Friends of Padre Steve’s World,
Today was one of those weird days to me. It was a day with a really emotional connection because of something that happened fifty years ago this evening. Fifty years ago Southern Airlines Flight 932 carrying most of the Marshall University football team, staff, media, alumni and supporters crashed on its approach to Huntington Tri-State Airport, in Kenova West Virginia.
For me it is and remains a touchstone in my life. Not long before the crash my mom brother and I were living with my grandparents just across the street from Fairfield Stadium where Marshall played its games while my dad looked for suitable housing in Long Beach California where he had been transferred. While we lived there the stadium was rebuilt to include a new AstroTurf field and other modernizations. This made Charleston Avenue where my grandparents lived a busy thoroughfare for construction vehicles.
My brother Jeff was four years old and would go help the police direct traffic where the construction vehicles entered and left the sight. The cops and the drivers loved him doing it and I think once when the police officer had to take a break actually prevented a collision. The drivers had gotten used to him being there and whether or not they thought he was serious they played the game and it kept a crash from happening.
I remember coming home from school during the spring and watching the team practice during their spring drills. I think that any young boy would have dreams of playing football. I did, but as I grew up reality set in as I was neither high enough or fast enough to be really good enough to play at more than a junior Varsity Level. But as a kid you never think that athletes, a whole team can be killed, wiped out in a matter of minutes in a horrendous plane crash. But it does provide a sobering look at life that leaves a lasting imprint on a your life.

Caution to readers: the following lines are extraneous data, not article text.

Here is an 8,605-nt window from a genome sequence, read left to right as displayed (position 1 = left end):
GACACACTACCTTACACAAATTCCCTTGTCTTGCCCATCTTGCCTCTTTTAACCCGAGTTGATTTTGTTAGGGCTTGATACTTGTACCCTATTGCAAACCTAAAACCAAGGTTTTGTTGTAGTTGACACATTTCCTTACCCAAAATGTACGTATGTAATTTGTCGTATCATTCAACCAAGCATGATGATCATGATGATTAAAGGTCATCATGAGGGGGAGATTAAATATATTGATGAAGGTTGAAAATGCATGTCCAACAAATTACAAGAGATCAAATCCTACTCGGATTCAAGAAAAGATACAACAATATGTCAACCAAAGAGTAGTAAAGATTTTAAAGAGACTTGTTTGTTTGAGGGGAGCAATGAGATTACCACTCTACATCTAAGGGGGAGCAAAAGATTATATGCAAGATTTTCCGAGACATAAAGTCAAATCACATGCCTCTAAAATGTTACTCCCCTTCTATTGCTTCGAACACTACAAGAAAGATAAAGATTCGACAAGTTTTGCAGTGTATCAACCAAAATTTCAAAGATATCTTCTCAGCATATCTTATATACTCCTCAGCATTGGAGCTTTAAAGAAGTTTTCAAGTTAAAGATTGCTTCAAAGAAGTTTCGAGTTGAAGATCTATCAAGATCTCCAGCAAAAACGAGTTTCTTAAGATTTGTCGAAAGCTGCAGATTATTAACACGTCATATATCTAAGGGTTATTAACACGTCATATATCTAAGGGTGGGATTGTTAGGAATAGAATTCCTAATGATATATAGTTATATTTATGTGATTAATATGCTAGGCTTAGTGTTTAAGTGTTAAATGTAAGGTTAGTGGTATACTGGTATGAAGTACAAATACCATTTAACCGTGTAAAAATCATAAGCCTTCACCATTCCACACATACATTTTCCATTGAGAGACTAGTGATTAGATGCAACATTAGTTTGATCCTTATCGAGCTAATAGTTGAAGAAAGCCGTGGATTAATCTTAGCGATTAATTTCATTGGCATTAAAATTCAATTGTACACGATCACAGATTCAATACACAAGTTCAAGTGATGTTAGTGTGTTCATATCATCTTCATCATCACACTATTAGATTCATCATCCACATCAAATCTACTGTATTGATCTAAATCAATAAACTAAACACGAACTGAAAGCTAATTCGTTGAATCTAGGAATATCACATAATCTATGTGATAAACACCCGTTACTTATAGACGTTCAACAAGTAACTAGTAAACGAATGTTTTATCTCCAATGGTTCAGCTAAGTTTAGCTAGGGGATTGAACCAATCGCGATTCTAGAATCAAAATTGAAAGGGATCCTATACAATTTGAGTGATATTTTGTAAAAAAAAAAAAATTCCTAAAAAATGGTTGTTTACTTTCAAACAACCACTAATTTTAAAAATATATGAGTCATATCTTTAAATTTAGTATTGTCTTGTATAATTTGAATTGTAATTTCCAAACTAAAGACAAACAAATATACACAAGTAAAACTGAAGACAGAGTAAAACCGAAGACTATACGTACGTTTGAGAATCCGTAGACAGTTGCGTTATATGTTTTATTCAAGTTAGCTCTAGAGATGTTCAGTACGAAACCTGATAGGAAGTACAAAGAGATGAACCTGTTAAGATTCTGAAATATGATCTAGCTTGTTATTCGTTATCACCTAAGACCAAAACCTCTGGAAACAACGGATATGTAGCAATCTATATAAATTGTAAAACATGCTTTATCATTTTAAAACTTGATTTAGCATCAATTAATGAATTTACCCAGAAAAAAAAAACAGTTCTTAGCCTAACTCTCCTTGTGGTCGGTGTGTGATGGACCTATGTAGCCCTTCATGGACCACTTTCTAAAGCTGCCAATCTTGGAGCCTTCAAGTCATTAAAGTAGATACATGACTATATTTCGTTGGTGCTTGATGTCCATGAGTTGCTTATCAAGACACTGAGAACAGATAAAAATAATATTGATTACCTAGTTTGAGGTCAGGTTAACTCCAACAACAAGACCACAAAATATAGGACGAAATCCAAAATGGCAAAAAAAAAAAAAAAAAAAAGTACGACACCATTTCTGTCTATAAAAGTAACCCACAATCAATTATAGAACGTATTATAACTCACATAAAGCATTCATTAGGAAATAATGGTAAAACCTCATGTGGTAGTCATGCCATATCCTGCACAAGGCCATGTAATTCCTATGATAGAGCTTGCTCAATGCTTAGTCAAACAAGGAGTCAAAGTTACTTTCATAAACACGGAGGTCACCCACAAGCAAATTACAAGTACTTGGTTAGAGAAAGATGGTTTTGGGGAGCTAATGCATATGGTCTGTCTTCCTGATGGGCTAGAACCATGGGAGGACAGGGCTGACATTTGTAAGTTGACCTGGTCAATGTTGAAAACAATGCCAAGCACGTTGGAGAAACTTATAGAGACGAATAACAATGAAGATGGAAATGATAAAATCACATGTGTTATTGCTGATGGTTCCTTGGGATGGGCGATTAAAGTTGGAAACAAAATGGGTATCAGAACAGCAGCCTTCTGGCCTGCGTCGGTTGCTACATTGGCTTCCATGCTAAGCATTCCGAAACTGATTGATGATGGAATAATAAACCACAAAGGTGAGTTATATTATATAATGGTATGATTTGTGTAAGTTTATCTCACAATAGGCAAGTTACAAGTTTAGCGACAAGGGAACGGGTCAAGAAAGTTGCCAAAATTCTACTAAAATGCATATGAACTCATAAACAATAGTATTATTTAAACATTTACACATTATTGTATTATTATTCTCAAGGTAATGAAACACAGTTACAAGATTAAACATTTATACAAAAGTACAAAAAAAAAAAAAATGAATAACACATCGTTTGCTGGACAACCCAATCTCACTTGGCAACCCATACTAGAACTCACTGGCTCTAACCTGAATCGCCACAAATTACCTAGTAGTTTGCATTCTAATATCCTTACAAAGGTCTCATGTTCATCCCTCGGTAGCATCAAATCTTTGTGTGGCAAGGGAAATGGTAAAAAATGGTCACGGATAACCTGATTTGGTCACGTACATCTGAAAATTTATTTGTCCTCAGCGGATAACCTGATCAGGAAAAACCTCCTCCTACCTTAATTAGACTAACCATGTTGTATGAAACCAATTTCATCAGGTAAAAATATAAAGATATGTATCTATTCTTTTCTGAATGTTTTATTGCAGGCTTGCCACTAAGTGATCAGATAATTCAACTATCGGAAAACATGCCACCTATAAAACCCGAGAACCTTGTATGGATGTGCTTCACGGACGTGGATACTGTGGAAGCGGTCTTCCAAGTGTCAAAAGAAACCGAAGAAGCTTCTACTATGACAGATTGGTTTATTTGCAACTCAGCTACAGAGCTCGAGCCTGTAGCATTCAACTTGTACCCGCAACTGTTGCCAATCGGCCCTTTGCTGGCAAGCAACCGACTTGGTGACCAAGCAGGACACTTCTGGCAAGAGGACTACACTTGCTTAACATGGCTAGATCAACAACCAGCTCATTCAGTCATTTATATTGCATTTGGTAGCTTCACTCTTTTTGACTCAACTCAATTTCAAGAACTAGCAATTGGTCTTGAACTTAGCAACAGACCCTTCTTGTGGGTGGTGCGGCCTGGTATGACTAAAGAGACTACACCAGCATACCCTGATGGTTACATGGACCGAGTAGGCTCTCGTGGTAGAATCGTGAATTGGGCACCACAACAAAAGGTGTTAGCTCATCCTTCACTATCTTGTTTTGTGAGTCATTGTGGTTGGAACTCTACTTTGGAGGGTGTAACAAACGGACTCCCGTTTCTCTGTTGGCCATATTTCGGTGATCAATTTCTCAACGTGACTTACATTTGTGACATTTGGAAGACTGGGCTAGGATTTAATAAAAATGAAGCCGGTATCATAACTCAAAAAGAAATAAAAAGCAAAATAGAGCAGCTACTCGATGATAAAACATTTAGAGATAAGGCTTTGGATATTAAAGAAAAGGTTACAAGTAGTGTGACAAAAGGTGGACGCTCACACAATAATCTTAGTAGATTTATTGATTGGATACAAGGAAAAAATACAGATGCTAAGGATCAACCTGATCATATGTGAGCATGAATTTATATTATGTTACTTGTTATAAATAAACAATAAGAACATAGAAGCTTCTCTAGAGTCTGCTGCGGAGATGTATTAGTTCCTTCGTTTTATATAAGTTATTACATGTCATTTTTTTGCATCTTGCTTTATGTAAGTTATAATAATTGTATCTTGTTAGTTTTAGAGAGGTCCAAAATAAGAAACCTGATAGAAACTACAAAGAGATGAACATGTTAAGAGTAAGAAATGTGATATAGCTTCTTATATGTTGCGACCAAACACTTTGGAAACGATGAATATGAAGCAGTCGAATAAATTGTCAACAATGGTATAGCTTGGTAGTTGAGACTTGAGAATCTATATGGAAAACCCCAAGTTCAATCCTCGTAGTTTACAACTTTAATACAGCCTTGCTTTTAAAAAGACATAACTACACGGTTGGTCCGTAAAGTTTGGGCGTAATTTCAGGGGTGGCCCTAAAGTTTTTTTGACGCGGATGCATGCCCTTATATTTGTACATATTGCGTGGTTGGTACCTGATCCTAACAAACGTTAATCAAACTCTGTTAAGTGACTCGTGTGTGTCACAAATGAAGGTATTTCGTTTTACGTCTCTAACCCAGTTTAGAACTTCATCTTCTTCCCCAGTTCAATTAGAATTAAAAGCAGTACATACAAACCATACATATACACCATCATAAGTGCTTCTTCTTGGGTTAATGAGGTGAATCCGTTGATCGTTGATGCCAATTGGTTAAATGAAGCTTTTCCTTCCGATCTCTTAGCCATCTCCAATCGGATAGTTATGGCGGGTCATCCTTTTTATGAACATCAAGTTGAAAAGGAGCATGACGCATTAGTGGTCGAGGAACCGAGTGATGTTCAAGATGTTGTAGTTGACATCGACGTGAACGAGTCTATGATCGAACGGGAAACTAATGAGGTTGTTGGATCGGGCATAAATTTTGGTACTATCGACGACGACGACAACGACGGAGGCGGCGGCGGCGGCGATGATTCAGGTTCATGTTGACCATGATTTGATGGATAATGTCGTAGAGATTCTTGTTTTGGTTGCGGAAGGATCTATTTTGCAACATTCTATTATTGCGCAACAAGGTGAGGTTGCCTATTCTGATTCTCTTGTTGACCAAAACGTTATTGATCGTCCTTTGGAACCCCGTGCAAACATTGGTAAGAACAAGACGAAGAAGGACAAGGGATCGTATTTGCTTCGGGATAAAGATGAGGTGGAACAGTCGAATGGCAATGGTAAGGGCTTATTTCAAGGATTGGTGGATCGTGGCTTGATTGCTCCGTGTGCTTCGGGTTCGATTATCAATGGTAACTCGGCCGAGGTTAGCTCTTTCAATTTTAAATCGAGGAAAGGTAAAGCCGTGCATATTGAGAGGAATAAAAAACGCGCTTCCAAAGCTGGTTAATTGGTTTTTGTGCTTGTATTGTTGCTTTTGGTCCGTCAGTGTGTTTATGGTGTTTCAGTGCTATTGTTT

In the summer, once my dad found us a suitable place to live in Long Beach California we left Huntington. We had been in Long Beach about five months When the crash occurred I never will forget that night. A local news anchor interrupted his broadcast with the report of the crash. It hit us like a thunderclap. It shattered my mother as she had grown up and went to school with a number of people on the flight, and now having experienced a lot more personal tragedy, I really understand why it hit her so hard. Although I didn’t know anyone on the flight it seemed more personal than I can describe now. I had gone to school in Huntington with kids who lost parents in the crash. Then I was too young to comprehend what they were going through but now I understand
The crash devastated the city my parents were born and to which I had, and still have a strong attachment. The University was, and still is the heartbeat of Huntington. The loss was more than devastating, and it took many years for the University, the city, and the people to really recover.
I wasn’t born in Huntington and am basically a California and West Coast person despite not living there since I was commissioned as an Army Second Lieutenant in 1983 until now. No matter what I did in the Army or Navy I was never able to get stationed back on the West Coast. Instead apart from my overseas tours we have been stationed in the South and Mid-Atlantic since 1987.